The top cop for California’s political ethics agency is leaving the Fair Political Practices Commission, marking the second departure of an executive staff member in less than three weeks.
Gary Winuk, the FPPC’s chief of enforcement for the last five years, said he’s resigning Feb. 27 to pursue other opportunities. The FPPC’s general counsel, Zackery Morazzini, recently left the commission to become the chief administrative law judge at the state’s Office of Administrative Hearings.
Both departures follow Gov. Jerry Brown’s Jan. 13 announcement that he had re-appointed Jodi Remke to a four-year term chairing the FPPC.
In a statement, Remke praised Winuk as an accomplished and valuable “member of the FPPC team.”
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“His leadership strengthened the Enforcement Division and we’re confident the division will continue its work in a robust manner,” Remke’s statement said.
“We’re eager to build on the significant progress we’ve made toward promoting governmental integrity and restoring the public’s trust in government. In the upcoming months, we will be conducting our search for a new Chief of Enforcement to continue to promote these important goals.”
Winuk joined the FPPC in 2009 and led the enforcement division as it tripled the number of cases it prosecuted. An FPPC report earlier this month said prosecutions rose from about 100 cases in 2009 to nearly 350 cases last year. Winuk went after politicians who didn’t report gifts, campaigns that laundered money and lobbyists who worked in the shadows without reporting their clients. His work led to:
▪ A $42,000 fine in 2011 against then-Mayor Antonio Villaraigosa for not reporting event tickets as gifts
▪ A $30,000 fine in 2012 against former Gov. Arnold Schwarzenegger’s ballot measure committee for paying for ads to influence budget discussions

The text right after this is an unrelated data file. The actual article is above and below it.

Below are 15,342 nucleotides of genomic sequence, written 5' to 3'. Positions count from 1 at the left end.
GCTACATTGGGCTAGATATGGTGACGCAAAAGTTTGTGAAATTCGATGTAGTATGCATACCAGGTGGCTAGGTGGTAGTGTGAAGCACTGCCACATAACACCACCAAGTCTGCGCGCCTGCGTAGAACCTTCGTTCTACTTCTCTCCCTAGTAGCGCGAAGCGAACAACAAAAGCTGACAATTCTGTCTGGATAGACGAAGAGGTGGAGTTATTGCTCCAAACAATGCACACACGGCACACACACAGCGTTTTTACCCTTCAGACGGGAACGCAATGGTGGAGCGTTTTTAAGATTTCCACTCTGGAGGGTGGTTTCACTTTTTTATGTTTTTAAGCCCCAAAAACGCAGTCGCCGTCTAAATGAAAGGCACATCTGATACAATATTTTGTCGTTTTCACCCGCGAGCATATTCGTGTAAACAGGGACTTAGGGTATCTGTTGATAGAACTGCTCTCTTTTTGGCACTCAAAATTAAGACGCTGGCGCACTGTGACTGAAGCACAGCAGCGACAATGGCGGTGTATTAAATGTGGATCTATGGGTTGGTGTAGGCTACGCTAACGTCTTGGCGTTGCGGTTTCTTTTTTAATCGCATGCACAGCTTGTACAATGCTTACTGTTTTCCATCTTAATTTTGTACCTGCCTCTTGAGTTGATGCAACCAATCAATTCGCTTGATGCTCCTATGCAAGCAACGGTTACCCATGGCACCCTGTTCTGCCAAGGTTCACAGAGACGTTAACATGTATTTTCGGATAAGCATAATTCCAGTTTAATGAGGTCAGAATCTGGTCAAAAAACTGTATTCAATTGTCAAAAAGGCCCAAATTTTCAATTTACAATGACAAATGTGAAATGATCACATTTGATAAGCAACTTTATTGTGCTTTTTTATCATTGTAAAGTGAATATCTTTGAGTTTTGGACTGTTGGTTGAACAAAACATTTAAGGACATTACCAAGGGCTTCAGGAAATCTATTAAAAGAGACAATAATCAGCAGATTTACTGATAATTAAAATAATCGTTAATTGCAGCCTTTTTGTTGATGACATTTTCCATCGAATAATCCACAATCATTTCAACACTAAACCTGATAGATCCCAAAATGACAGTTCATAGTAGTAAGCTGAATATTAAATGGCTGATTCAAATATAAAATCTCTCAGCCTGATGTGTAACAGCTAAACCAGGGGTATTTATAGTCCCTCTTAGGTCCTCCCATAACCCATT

▪ A $40,500 fine in 2013 against the California Strategies lobbying firm and three of its partners for hiding their work as lobbyists
▪ A $133,500 fine in 2014 for lobbyist Kevin Sloat for illegal campaign contributions by hosting lavish events at his house
▪ A $40,000 fine in 2014 against Sen. Tom Berryhill for violating campaign finance rules
Winuk’s work to reveal the source of $15 million in contributions to California’s ballot measure wars in 2012 drew national attention. Ann Ravel, the FPPC’s chair at the time, said the donations funneled through a series of nonprofit groups and campaign committees came through a network affiliated with conservative brothers Charles and David Koch. The FPPC announced a $1 million fine against two of the nonprofit groups in 2013.
“Gary’s tenacity and his extraordinarily hard work was what helped win that case,” Ravel said. “He was a great colleague.”
Winuk issued a brief statement about his departure:
“It has been a privilege to serve the Commission and the State,” he wrote. “I am proud of the FPPC’s many accomplishments during my time here to strictly enforce campaign and governmental ethics.”
Call Laurel Rosenhall, Bee Capitol Bureau, (916) 321-1083. Follow her on Twitter @LaurelRosenhall.